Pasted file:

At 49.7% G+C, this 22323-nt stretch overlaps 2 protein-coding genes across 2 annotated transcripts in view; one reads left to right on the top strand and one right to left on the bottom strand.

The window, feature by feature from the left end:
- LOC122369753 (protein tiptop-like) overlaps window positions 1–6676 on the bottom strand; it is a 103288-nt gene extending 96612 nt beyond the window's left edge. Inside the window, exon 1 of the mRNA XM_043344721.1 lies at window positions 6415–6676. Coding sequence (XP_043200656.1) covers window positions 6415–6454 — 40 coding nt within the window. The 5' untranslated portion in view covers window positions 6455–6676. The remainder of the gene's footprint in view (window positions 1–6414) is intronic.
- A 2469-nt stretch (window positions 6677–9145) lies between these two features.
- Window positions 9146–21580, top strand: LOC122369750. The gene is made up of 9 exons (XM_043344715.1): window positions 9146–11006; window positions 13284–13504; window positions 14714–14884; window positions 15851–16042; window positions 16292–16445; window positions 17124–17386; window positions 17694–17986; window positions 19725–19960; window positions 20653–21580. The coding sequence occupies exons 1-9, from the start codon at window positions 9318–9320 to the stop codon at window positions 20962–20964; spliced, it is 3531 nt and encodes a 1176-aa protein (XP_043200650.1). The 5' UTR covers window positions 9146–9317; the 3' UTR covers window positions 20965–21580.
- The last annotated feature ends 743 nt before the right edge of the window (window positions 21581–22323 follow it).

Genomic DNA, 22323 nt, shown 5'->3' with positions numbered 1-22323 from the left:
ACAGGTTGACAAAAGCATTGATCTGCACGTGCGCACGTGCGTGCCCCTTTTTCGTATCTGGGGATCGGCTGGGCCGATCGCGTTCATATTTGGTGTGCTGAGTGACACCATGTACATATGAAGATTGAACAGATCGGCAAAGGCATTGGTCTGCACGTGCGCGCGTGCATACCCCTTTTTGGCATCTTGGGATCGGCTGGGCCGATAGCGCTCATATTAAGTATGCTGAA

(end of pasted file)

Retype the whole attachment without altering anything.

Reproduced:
At 49.7% G+C, this 22323-nt stretch overlaps 2 protein-coding genes across 2 annotated transcripts in view; one reads left to right on the top strand and one right to left on the bottom strand.

The window, feature by feature from the left end:
- LOC122369753 (protein tiptop-like) overlaps window positions 1–6676 on the bottom strand; it is a 103288-nt gene extending 96612 nt beyond the window's left edge. Inside the window, exon 1 of the mRNA XM_043344721.1 lies at window positions 6415–6676. Coding sequence (XP_043200656.1) covers window positions 6415–6454 — 40 coding nt within the window. The 5' untranslated portion in view covers window positions 6455–6676. The remainder of the gene's footprint in view (window positions 1–6414) is intronic.
- A 2469-nt stretch (window positions 6677–9145) lies between these two features.
- Window positions 9146–21580, top strand: LOC122369750. The gene is made up of 9 exons (XM_043344715.1): window positions 9146–11006; window positions 13284–13504; window positions 14714–14884; window positions 15851–16042; window positions 16292–16445; window positions 17124–17386; window positions 17694–17986; window positions 19725–19960; window positions 20653–21580. The coding sequence occupies exons 1-9, from the start codon at window positions 9318–9320 to the stop codon at window positions 20962–20964; spliced, it is 3531 nt and encodes a 1176-aa protein (XP_043200650.1). The 5' UTR covers window positions 9146–9317; the 3' UTR covers window positions 20965–21580.
- The last annotated feature ends 743 nt before the right edge of the window (window positions 21581–22323 follow it).

Genomic DNA, 22323 nt, shown 5'->3' with positions numbered 1-22323 from the left:
ACAGGTTGACAAAAGCATTGATCTGCACGTGCGCACGTGCGTGCCCCTTTTTCGTATCTGGGGATCGGCTGGGCCGATCGCGTTCATATTTGGTGTGCTGAGTGACACCATGTACATATGAAGATTGAACAGATCGGCAAAGGCATTGGTCTGCACGTGCGCGCGTGCATACCCCTTTTTGGCATCTTGGGATCGGCTGGGCCGATAGCGCTCATATTAAGTATGCTGAA